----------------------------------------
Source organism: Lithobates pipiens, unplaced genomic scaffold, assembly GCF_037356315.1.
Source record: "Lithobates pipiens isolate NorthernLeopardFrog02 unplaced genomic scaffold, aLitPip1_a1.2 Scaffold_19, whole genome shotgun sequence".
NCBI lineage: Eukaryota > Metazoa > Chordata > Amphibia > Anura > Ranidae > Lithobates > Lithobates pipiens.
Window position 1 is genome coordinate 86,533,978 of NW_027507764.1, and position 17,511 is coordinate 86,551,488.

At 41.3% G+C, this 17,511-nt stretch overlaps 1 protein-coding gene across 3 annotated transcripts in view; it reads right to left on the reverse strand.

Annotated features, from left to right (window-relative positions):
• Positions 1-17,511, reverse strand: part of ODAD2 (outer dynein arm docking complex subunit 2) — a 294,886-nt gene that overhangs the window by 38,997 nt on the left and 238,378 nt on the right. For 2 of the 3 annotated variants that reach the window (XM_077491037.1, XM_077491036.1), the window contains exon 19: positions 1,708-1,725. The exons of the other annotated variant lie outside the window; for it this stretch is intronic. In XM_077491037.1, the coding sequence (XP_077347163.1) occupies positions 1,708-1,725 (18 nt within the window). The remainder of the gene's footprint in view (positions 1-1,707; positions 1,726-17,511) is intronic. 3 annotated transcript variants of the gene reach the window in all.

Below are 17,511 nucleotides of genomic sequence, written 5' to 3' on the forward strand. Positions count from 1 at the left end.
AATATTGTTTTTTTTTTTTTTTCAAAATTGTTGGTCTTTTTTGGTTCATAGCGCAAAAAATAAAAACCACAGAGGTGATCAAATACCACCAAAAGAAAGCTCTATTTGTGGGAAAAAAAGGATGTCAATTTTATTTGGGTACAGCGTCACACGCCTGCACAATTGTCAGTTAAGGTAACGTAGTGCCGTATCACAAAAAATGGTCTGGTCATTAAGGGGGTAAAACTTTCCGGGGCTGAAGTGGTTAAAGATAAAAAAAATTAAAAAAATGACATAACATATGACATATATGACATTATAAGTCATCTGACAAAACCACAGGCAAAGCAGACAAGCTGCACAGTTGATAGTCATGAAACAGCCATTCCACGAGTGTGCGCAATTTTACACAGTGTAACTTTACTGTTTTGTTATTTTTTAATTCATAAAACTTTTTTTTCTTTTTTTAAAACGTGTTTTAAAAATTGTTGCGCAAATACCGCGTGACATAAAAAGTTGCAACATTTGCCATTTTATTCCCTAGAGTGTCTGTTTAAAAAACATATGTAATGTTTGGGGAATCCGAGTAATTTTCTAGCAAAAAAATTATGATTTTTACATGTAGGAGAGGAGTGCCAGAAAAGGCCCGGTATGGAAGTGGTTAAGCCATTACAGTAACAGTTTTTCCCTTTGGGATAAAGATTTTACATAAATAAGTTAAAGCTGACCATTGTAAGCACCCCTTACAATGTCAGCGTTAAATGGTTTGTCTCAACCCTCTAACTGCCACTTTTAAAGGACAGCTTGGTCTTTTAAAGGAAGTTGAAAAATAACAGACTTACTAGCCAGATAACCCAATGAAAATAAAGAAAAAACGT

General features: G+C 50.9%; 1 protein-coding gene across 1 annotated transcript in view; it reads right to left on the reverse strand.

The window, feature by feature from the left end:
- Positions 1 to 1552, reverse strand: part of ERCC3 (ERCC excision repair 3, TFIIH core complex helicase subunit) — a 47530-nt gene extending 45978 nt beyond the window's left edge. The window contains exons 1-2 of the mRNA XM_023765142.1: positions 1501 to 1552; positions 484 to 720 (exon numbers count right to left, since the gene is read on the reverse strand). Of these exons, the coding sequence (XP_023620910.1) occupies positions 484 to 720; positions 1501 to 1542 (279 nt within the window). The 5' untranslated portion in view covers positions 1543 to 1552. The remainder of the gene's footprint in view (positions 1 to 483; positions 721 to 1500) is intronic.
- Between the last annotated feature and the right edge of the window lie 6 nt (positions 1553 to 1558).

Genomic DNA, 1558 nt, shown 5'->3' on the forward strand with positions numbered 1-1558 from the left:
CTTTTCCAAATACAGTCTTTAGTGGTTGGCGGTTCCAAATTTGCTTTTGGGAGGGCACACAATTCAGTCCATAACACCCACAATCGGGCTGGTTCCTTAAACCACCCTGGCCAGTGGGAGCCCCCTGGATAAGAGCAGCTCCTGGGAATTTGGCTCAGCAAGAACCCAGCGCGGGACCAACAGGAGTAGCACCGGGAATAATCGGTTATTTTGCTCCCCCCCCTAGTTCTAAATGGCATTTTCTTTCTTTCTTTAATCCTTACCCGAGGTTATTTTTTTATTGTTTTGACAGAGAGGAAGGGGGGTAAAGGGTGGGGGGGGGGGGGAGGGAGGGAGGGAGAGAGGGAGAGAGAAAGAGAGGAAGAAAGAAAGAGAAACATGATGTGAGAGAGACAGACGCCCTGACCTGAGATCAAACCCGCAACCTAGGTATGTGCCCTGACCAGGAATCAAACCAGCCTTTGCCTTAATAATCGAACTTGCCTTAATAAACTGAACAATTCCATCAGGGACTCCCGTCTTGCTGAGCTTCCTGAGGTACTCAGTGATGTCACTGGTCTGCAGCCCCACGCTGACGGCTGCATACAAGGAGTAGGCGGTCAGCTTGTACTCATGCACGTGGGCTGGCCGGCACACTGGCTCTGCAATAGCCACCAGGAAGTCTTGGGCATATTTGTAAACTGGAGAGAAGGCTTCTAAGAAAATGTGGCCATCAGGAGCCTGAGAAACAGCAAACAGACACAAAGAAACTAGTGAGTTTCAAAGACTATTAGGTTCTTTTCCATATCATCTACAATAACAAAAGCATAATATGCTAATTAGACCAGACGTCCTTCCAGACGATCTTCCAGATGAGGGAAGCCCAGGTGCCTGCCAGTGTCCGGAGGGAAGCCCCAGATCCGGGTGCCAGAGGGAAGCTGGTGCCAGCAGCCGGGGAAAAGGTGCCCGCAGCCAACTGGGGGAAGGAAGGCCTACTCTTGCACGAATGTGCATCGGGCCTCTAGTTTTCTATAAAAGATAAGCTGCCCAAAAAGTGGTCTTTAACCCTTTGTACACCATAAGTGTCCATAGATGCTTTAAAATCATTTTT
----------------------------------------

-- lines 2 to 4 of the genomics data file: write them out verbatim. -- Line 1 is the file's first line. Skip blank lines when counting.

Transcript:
Source record: "Lithobates pipiens isolate NorthernLeopardFrog02 unplaced genomic scaffold, aLitPip1_a1.2 Scaffold_19, whole genome shotgun sequence".
NCBI lineage: Eukaryota > Metazoa > Chordata > Amphibia > Anura > Ranidae > Lithobates > Lithobates pipiens.
Window position 1 is genome coordinate 86,533,978 of NW_027507764.1, and position 17,511 is coordinate 86,551,488.